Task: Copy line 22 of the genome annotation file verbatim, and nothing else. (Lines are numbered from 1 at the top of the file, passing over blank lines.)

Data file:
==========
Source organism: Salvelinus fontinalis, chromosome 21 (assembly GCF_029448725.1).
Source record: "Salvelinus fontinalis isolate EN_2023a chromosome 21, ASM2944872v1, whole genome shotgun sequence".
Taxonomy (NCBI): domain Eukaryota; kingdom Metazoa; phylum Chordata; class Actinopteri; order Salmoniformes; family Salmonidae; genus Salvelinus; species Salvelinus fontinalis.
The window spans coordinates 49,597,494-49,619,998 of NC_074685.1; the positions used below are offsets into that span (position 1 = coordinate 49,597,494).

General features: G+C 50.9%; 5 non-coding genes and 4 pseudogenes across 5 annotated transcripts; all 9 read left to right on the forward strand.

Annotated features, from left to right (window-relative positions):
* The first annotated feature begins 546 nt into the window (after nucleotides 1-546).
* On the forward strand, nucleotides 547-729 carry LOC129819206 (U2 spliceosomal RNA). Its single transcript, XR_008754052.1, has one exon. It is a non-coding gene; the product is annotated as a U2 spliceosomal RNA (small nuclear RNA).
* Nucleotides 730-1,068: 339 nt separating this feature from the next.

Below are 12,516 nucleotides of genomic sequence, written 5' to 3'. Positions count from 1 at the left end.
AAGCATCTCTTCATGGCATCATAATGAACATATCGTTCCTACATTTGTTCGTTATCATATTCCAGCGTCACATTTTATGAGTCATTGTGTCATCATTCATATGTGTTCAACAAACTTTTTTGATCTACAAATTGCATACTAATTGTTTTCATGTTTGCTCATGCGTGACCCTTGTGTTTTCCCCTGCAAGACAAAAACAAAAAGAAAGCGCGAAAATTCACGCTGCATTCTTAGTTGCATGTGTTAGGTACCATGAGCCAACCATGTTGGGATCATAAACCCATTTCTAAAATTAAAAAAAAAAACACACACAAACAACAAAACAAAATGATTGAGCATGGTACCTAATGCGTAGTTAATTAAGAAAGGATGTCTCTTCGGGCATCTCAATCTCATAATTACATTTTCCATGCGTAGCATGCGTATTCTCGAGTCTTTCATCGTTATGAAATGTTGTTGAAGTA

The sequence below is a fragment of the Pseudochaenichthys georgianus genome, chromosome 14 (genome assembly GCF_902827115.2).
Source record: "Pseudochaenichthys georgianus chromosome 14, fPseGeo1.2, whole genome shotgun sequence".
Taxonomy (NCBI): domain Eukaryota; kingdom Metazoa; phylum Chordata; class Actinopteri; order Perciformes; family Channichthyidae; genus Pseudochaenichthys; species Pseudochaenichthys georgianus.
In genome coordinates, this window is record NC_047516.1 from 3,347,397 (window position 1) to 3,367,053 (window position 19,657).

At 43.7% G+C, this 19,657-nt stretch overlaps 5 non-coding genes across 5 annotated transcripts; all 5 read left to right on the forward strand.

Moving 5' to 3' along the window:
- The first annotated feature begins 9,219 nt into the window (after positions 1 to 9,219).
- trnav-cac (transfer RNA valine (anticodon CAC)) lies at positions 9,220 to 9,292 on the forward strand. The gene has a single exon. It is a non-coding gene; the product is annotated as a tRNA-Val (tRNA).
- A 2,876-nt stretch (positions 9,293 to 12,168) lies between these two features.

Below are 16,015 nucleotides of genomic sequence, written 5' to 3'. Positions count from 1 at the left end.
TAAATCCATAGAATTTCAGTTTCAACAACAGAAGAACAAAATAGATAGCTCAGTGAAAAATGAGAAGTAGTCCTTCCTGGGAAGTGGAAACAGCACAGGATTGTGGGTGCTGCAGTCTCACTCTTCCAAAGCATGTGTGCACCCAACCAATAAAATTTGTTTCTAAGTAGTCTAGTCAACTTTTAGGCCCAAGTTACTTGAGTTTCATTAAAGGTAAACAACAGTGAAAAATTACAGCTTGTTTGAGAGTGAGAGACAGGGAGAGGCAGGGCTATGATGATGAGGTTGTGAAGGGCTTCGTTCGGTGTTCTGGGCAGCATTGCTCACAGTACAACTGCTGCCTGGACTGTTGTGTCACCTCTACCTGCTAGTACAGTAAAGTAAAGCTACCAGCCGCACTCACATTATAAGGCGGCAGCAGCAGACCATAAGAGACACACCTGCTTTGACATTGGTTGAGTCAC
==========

TAAATCCATAGAATTTCAGTTTCAACAACAGAAGAACAAAATAGATAGCTCAGTGAAAAATGAGAAGTAGTCCTTCCTGGGAAGTGGAAACAGCACAGGATTGTGGGTGCTGCAGTCTCACTCTTCCAAAGCATGTGTGCACCCAACCAATAAAATTTGTTTCTAAGTAGTCTAGTCAACTTTTAGGCCCAAGTTACTTGAGTTTCATTAAAGGTAAACAACAGTGAAAAATTACAGCTTGTTTGAGAGTGAGAGACAGGGAGAGGCAGGGCTATGATGATGAGGTTGTGAAGGGCTTCGTTCGGTGTTCTGGGCAGCATTGCTCACAGTACAACTGCTGCCTGGACTGTTGTGTCACCTCTACCTGCTAGTACAGTAAAGTAAAGCTACCAGCCGCACTCACATTATAAGGCGGCAGCAGCAGACCATAAGAGACACACCTGCTTTGACATTGGTTGAGTCAC